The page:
The fawn sighting was a bird-watching hike bonus. The days-old creature rested barely three feet off a Boyce Park hiking trail, motionless but fully awake, amidst rotting wood and spring green vegetation.
I quickly snapped a picture and moved along, confident a wary doe was just out of sight in the nearby tangle of spice bush and wild grapevine. Hours later, I found the image’s juxtaposition of two seemingly healthy young organisms could be interpreted as evidence of a forest’s ill health.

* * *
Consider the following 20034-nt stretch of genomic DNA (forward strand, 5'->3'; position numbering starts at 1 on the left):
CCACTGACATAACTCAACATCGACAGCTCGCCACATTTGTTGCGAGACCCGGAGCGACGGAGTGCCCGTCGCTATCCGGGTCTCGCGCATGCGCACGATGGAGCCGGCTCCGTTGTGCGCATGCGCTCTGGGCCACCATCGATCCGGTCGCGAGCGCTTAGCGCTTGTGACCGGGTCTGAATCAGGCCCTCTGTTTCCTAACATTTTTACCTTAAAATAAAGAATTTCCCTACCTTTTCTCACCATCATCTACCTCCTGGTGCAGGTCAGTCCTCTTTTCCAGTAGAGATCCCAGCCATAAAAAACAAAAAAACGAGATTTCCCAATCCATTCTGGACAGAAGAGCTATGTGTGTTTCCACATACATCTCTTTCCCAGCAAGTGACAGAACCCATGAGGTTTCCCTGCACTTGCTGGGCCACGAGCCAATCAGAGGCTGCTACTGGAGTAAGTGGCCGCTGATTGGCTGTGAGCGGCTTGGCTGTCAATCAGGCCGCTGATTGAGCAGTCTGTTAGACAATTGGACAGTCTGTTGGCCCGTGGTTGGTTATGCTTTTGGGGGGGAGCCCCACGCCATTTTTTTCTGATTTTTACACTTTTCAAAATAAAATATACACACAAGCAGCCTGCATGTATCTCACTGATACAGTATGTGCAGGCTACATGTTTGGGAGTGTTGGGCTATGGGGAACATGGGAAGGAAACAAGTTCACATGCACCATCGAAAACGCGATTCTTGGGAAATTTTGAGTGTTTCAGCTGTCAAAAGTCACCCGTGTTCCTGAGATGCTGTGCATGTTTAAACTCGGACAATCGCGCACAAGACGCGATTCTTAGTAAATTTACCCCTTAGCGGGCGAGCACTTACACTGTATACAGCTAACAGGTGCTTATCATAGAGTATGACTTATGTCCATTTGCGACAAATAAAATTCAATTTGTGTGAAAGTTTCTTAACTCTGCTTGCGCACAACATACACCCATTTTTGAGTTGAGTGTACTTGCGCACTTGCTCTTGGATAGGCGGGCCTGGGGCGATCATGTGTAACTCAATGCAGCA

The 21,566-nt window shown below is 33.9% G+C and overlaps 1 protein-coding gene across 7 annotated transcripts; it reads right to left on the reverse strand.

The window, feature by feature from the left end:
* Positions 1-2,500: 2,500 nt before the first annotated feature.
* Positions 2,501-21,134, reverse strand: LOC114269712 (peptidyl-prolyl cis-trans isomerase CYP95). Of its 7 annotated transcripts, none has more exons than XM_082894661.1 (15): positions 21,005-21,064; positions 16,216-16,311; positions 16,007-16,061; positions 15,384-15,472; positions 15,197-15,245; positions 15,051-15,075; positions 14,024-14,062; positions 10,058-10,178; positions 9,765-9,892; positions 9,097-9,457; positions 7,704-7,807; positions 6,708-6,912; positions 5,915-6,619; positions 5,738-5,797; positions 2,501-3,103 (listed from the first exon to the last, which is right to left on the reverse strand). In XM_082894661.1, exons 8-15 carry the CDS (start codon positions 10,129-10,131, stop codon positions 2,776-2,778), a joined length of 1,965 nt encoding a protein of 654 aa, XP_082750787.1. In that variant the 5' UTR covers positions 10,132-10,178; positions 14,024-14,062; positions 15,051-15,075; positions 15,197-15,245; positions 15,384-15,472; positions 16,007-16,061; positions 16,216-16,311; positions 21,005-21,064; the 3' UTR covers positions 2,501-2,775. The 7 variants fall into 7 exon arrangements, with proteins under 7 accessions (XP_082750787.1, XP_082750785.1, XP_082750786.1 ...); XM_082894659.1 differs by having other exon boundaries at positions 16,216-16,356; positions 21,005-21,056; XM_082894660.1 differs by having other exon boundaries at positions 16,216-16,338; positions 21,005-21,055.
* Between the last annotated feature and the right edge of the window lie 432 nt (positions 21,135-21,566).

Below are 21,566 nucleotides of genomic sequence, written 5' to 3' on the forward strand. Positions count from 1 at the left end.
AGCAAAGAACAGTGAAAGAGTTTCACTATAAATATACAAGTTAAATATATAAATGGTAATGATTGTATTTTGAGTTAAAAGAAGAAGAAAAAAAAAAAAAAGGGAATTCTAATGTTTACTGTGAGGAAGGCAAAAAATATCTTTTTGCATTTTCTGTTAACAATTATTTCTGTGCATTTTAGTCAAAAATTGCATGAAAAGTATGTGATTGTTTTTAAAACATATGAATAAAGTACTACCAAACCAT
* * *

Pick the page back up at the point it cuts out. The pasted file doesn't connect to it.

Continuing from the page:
The plant partially concealing the fawn’s head is garlic mustard (Alliaria petiolata), an invasive species capable of proliferation into stands dense enough to choke out native understory plants and tree seedlings. Because white-tailed deer find garlic mustard unpalatable, the plan’s presence in the landscape results in higher, and often unsustainable browsing rates of native plants.
Patrick McShea works in the Education and Visitor Experience department of Carnegie Museum of Natural History. Museum employees are encouraged to blog about their unique experiences and knowledge gained from working at the museum.